A special note here
. I had to purchase the earthworm castings and mycorrhizal mix from my own pay cheque. This was not something that was a part of the program as far as company expenses were concerned. No matter, the experience was worth it. And I also did a far amount of propagule and truffle collecting from colonized plants around the park after that. It would often be commented on when I had previously collected truffles and left them on top of my favourite electrical control panel unit when I was in a rush. I wouldn't always remember where I left them.


As the Starlight Mobile Home Park Manager's (Steve & Karen) there at the Park were fond of saying to one another & everyone else. My personal out of pocket expense was an investment that has paid of thousands of times over on many many a venture since that time.    

(Anne Cusack/ LA Times)
Of course the average person questions why such information on earthworm castings if outstanding and scientific, why isn't it so popular and well known ? Because the type of Science which works for Big Business interests puts a warm and fuzzy face to their synthetic death technologies which have ruled our planet since they started their so-called Green Revolution to save our planet with chemicals. And what better honest to goodness  face to use than a familiar one like James Whitmore in those famous early 1990s Advertisements for Miracle-Gro which made it look like your favourite Grandpa from Iowa even uses this stuff and who wouldn't believe an old trustworthy Granddad. People are going to have to stop being suckered by the "Eye Candy" Ads & Labeling out there and do the real homework. 

Last week I also read an article from the Cal Poly San Luis Obispo student blog called "Intro: Bug Detective". It was posted by Danielle Ruais and dealt with the problems of whitefly on Poinsettas. Of course it mentioned the numerous conventional chemical methods used in Agriculture for control of such pests. She had decorated her article with many chemical warning signs which were kind of scary. I basically mentioned my successes against whitefly with what I've explained to you above. I also listed this recent article which shed light on a holistic approach given by an unexpected source a government site:
Researchers Use "Banker Plants" to Help Battle Whitefly Pests

She wrote me a nice friendly thank you email for the links and a reference to Calpoly's mycorrhizal biological controls instructor Pro Robert Richard Shortell. I thanked her for writing and requested that my comments be removed. My comments were never taken out of moderation and when I last checked the article was deleted entirely from the blog. I wrote her an email apologizing for any upset I may have caused for the article deletion and requested that only my comments be deleted. I truly wish a more realistic and natural approaches program would be taught more in science education especially at a very early age in elementary school when it comes to biology and various related science subjects. So much of science is controlled by philosophy and ideology. Yes I understand chemicals are a part of science and I am not totally against their uses when absolutely necessary to turn things immediately around and starting over. Science is supposed to be neutral, but as you all well know many things get in the way of that goal.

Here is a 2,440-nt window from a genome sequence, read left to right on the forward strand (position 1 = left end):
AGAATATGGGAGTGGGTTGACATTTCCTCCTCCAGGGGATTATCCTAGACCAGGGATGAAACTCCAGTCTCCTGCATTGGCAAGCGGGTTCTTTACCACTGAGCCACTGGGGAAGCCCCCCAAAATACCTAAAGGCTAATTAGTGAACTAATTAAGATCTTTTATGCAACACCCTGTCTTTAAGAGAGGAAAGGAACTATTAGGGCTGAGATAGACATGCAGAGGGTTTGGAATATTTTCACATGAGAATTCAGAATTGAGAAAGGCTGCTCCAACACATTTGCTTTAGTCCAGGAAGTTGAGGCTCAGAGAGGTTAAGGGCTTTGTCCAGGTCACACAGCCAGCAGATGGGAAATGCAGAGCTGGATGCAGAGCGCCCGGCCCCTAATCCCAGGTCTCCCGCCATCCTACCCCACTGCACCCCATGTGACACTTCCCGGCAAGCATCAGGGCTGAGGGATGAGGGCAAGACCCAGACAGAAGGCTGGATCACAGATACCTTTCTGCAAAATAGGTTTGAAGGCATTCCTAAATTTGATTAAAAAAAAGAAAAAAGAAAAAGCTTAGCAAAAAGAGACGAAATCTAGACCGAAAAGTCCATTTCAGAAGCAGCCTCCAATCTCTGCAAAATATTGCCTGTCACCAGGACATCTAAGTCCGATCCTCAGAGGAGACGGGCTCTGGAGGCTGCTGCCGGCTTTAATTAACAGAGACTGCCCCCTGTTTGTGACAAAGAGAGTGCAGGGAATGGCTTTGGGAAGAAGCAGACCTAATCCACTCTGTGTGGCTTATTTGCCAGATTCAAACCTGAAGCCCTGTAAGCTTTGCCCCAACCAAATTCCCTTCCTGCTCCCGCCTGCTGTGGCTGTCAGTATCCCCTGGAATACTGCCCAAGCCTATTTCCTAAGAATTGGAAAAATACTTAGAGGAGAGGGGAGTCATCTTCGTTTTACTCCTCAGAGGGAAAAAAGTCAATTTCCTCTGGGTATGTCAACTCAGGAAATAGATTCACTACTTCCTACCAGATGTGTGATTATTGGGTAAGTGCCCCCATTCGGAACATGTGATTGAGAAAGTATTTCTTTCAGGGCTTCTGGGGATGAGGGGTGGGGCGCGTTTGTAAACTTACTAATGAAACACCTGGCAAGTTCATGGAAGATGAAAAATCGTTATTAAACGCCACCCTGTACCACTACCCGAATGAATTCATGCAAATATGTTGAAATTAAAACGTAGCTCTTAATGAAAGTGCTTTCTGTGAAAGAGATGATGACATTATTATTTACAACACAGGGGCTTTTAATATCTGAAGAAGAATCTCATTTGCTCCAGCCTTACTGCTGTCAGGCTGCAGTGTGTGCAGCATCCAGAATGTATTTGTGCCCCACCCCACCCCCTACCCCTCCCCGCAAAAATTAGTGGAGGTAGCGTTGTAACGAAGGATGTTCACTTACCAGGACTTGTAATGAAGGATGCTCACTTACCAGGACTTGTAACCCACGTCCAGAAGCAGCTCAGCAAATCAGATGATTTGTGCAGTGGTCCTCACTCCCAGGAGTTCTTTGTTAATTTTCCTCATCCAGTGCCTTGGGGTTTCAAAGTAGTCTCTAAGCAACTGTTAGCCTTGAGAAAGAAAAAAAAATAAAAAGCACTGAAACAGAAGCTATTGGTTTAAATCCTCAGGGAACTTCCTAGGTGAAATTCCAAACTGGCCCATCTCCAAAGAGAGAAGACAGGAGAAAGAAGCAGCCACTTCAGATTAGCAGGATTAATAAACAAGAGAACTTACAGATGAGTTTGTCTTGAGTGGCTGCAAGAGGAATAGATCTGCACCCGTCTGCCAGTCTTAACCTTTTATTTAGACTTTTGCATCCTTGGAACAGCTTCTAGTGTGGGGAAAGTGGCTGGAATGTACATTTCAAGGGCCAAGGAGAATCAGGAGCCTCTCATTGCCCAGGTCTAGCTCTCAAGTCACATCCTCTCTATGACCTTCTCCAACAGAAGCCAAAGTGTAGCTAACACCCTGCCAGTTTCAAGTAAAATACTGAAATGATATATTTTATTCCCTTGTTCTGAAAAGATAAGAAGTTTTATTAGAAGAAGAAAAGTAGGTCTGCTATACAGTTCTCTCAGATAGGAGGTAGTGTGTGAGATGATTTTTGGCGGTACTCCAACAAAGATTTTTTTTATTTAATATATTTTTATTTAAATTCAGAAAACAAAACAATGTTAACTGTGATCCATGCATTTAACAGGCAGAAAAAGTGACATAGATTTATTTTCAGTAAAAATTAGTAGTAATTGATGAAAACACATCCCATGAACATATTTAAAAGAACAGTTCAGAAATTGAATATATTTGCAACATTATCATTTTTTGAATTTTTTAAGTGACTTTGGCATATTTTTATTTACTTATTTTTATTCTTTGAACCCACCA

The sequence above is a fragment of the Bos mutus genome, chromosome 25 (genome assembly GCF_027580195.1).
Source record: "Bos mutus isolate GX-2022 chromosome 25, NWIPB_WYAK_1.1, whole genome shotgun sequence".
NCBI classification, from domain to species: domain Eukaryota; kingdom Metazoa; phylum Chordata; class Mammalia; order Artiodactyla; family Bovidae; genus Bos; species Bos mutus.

Below is the link to the article 

http://calpolyhcs.wordpress.com/2012/09/20/intro-bug-detective/

Something else happened to a former Agricultural Instructor of mine over there at Cal Poly San Luis Obispo. The controversy was in all the News last year and it dealt with a big money Grantor who is a  San Joaquin Valley Cattle Tycoon who employs Industrial Agriculture Methods and didn't like some comments by my Instructor and certain visitations by well known Food Inc documentary stars who promote Holistic Agricultural Care of the land and animals to Cal Poly students. In fact this guy threatened to withhold Grant Money Funding he had previously promised unless my former instructor was fired or somehow removed from teaching this class. I've recently been in contact with my former instructor since this incident. This man and others have a lot to do with the way I look at things and question conventional approaches to responsible Earth care. 
The story is incredible. You should find it fascinating. Here's the link:

http://timeless-environments.blogspot.se/2012/09/teachers-instructors-that-make.html


Gardening References:

Gardening & Landscaping Authors - BRUCE & SHARON ASAKAWA


Worm castings solve whitefly infestation



2 comments:

  1. Wow, that's really interesting about worm castings. Wish I'd known to try that before giving up on bringing in my tropical hibiscus. They always brought whitefly infestations into the house with them, stealthily, because the flies wouldn't appear until mid-to-late winter after the plants had already been in the house for a few months.

    I have a worm bin, and usually use the castings in my veggie beds. Maybe I'll get up enough courage to try another hibiscus, and try worm castings to see it that would prevent my house from becoming a winter whitefly vacation spot.

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    Replies
    1. Incredibly, some folks will complain about the extra expense of earthworm castings, but when you cancel out the cost of synthetic fertilizers, the cost of dangerous chemical pesticides and times spent removing damaged foliage and having to view a less than attractive plant, the cost is worth it.

      Of course one could also create your own worm castings and get kids involved. Or do what I have done and collect them around the woods and lawns. We have tons of earthworms here in Sweden and after a rain castings are everywhere on the surface.